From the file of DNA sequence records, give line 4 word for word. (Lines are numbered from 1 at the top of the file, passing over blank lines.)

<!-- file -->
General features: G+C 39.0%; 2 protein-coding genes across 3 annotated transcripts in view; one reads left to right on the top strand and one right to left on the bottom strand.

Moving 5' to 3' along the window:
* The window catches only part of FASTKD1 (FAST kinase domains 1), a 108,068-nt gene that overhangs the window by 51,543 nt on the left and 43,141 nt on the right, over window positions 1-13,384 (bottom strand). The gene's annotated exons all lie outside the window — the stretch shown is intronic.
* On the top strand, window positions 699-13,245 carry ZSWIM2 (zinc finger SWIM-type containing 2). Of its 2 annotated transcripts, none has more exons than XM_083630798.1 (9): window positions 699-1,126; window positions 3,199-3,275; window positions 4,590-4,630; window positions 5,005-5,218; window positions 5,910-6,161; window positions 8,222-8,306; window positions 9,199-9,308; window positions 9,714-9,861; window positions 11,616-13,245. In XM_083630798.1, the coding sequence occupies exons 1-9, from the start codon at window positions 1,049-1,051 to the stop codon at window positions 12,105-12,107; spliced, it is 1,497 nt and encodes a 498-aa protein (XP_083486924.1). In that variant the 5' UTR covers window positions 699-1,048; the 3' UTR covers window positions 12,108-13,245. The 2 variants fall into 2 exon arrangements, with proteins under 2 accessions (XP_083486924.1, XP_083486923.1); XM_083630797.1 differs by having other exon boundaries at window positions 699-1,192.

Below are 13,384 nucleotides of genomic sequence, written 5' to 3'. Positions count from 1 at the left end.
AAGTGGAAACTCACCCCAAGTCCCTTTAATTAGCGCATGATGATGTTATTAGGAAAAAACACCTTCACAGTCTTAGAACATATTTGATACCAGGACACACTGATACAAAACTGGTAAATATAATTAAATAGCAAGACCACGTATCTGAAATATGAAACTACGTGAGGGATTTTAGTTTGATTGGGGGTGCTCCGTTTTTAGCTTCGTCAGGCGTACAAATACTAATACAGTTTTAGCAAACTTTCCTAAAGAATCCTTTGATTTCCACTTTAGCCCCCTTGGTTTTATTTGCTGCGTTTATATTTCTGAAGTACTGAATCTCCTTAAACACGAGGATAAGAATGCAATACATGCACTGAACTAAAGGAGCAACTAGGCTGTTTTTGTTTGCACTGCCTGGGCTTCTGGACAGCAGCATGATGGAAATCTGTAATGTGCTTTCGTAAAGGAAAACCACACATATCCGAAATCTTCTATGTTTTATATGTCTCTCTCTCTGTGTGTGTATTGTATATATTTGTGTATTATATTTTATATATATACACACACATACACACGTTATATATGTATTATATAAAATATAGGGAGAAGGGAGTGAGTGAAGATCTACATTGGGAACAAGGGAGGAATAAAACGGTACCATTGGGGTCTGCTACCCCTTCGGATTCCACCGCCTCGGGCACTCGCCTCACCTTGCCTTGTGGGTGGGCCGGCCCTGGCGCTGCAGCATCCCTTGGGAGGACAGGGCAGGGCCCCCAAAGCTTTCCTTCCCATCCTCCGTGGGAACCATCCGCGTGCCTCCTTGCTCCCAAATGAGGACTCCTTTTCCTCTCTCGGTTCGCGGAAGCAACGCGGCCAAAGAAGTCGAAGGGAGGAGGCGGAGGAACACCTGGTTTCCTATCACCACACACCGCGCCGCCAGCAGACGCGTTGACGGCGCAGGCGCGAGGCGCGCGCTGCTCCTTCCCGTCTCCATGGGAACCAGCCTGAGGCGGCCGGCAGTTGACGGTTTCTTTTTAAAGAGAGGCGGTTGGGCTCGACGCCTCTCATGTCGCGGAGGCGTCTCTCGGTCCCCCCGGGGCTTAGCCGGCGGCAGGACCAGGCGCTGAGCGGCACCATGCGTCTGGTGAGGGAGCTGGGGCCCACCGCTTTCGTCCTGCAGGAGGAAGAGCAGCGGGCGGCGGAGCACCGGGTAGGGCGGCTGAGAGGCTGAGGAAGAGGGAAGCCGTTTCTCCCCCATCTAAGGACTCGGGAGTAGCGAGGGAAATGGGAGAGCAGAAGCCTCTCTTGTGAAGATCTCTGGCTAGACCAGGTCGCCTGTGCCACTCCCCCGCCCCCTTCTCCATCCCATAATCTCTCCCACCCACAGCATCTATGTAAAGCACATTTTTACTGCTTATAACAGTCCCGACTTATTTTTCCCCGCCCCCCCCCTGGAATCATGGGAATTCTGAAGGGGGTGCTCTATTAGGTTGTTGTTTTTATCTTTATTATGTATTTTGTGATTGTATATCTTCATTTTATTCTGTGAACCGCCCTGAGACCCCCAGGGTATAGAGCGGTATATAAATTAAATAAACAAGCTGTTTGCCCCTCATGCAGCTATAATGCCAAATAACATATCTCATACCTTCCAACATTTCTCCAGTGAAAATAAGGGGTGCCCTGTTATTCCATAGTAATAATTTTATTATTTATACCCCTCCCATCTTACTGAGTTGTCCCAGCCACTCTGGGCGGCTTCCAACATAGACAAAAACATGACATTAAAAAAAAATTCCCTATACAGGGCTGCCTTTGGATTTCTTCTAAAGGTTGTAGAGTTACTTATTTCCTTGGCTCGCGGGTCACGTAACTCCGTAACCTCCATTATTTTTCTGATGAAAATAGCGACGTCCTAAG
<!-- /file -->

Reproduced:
* On the top strand, window positions 699-13,245 carry ZSWIM2 (zinc finger SWIM-type containing 2). Of its 2 annotated transcripts, none has more exons than XM_083630798.1 (9): window positions 699-1,126; window positions 3,199-3,275; window positions 4,590-4,630; window positions 5,005-5,218; window positions 5,910-6,161; window positions 8,222-8,306; window positions 9,199-9,308; window positions 9,714-9,861; window positions 11,616-13,245. In XM_083630798.1, the coding sequence occupies exons 1-9, from the start codon at window positions 1,049-1,051 to the stop codon at window positions 12,105-12,107; spliced, it is 1,497 nt and encodes a 498-aa protein (XP_083486924.1). In that variant the 5' UTR covers window positions 699-1,048; the 3' UTR covers window positions 12,108-13,245. The 2 variants fall into 2 exon arrangements, with proteins under 2 accessions (XP_083486924.1, XP_083486923.1); XM_083630797.1 differs by having other exon boundaries at window positions 699-1,192.